Meanwhile.. over at Family Lore…John Bolch asks: Can divorce lawyers stop wives from cutting up their husbands with chainsaws?

JohnBolch writes: “This advert by Dresden-based lawyers Hannig, Ahrendt & Partners is apparently causing something of a stir in Germany. The slogan that appears after the woman drops the chainsaw reads: “This wouldn’t have happened with a divorce lawyer.” Hmm…”

Obiter J has an interesting analysis on the riots of last summer: August 2011 Disorder ~ Judicial and Court ~ Statistics

There are three kinds of lies: lies, damned lies and statistics.”  The phrase is something of a warning to exercise care when reading statistics.  Nevertheless, two interesting statistical offerings from  the Ministry of Justice and one from the Attorney-General’s Office are worthwhile reading.  Make of them what you will.

Obiter J also reflects on the Libor scandal: Can the law nail the Libor bankers?

“I love the law,” said UpTights today. “Makes me skip to work in the morning. Gives meaning to my life. Colour to my soul. Feeds me from the first to the last. You know, without the law, I am nothing.”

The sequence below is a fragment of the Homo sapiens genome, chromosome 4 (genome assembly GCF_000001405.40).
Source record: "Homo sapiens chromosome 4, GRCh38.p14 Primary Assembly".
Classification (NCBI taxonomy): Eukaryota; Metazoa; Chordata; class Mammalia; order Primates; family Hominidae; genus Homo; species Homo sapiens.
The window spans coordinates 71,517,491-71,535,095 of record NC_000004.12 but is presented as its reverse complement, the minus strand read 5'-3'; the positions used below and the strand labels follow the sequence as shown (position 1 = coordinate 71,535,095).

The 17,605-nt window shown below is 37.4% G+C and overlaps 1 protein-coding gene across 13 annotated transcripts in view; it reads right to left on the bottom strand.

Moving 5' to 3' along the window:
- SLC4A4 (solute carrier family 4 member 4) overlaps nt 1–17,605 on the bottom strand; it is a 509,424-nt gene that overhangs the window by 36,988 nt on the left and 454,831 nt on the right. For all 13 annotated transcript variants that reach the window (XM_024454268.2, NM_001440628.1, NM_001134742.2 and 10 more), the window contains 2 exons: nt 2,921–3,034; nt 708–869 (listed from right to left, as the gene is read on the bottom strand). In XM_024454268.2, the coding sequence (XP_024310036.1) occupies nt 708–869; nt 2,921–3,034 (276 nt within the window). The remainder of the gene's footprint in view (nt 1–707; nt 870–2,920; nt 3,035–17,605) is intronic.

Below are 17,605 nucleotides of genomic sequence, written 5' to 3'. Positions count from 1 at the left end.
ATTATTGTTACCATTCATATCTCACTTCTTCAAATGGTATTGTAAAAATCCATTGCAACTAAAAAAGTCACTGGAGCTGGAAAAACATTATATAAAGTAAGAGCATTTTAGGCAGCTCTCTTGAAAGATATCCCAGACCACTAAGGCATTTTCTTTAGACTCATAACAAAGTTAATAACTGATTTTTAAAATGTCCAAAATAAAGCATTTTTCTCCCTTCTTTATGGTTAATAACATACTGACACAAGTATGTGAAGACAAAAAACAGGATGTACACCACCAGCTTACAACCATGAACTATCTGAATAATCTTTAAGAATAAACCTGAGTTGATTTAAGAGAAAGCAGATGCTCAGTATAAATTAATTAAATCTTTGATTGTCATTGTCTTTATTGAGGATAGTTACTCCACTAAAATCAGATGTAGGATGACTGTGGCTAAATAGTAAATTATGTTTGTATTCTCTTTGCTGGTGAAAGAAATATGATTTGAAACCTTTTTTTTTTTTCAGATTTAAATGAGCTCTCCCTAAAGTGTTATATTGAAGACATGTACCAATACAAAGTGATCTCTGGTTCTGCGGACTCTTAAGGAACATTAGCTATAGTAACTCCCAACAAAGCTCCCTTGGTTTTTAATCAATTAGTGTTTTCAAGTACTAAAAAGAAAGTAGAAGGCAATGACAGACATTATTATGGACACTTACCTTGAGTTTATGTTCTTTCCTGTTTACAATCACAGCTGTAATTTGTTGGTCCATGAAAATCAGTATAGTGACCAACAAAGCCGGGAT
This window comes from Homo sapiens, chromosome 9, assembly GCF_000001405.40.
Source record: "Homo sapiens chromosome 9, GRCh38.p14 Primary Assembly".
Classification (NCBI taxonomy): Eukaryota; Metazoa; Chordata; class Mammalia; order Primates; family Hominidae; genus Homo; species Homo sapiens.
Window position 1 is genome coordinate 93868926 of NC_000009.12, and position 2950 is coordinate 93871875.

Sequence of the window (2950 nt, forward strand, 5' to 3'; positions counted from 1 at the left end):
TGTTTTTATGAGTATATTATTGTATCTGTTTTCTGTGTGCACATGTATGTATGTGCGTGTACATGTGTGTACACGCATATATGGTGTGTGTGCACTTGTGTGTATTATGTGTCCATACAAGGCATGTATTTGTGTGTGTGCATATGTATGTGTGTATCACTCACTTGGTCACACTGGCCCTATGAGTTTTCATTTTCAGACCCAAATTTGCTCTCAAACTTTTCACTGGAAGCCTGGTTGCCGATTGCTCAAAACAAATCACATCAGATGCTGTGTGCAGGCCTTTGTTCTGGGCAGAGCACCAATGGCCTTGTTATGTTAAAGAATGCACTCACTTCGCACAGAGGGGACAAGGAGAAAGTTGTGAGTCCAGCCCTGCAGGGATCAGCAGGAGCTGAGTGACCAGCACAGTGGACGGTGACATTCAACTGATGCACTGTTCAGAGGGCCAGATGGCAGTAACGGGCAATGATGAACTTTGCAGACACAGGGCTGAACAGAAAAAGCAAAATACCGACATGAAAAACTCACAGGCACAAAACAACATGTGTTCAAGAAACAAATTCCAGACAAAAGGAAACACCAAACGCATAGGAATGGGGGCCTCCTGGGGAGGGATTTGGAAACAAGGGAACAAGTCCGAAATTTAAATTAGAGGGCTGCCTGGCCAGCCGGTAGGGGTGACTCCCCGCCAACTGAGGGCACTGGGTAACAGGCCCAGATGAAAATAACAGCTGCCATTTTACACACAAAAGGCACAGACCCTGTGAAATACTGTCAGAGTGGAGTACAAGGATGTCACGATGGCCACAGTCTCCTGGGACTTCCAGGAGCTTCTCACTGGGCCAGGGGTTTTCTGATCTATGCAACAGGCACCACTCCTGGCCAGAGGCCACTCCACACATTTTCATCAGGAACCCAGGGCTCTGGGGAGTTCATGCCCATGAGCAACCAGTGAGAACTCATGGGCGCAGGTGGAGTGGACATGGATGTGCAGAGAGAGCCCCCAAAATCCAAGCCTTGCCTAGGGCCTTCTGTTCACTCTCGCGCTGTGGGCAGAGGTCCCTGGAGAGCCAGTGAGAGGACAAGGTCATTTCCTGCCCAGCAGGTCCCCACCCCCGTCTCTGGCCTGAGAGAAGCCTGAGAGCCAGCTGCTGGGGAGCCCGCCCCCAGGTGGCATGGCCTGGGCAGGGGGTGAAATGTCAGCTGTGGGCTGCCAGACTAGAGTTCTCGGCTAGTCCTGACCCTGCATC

Babybarista: I love the law

“Proof that as the Olympics grow ever closer the authorities are losing whatever grip on reality they may ever have  had came yesterday with an electronic cigarette.”

The White Rabbit investigates The Case of The Electronic Cigarette

Bizarre… indeed.


Recent podcasts

Lawcast 211: Giles Peaker of the Nearly Legal blog on housing law and the changing legal world.


The Guardian

Lawyers decry government plans for ‘flexible courts’ to speed up justice

Supreme court president to be confirmed by No 10 within weeks
My money is on Lord Neuberger MR

John Terry trial: Twitter’s contempt for the rules

‘Secret justice’ bill will mean no justice at all

Shami Chakrabarti: National security doesn’t mean we should jettison our proud tradition of fair trials – peers must oppose this bill

Clive Stafford Smith: ‘The jury system in this country is utter insanity’
The lawyer and founder of Reprieve on defending clients on death row, why the whole justice system is flawed – and his fear of appearing sanctimonious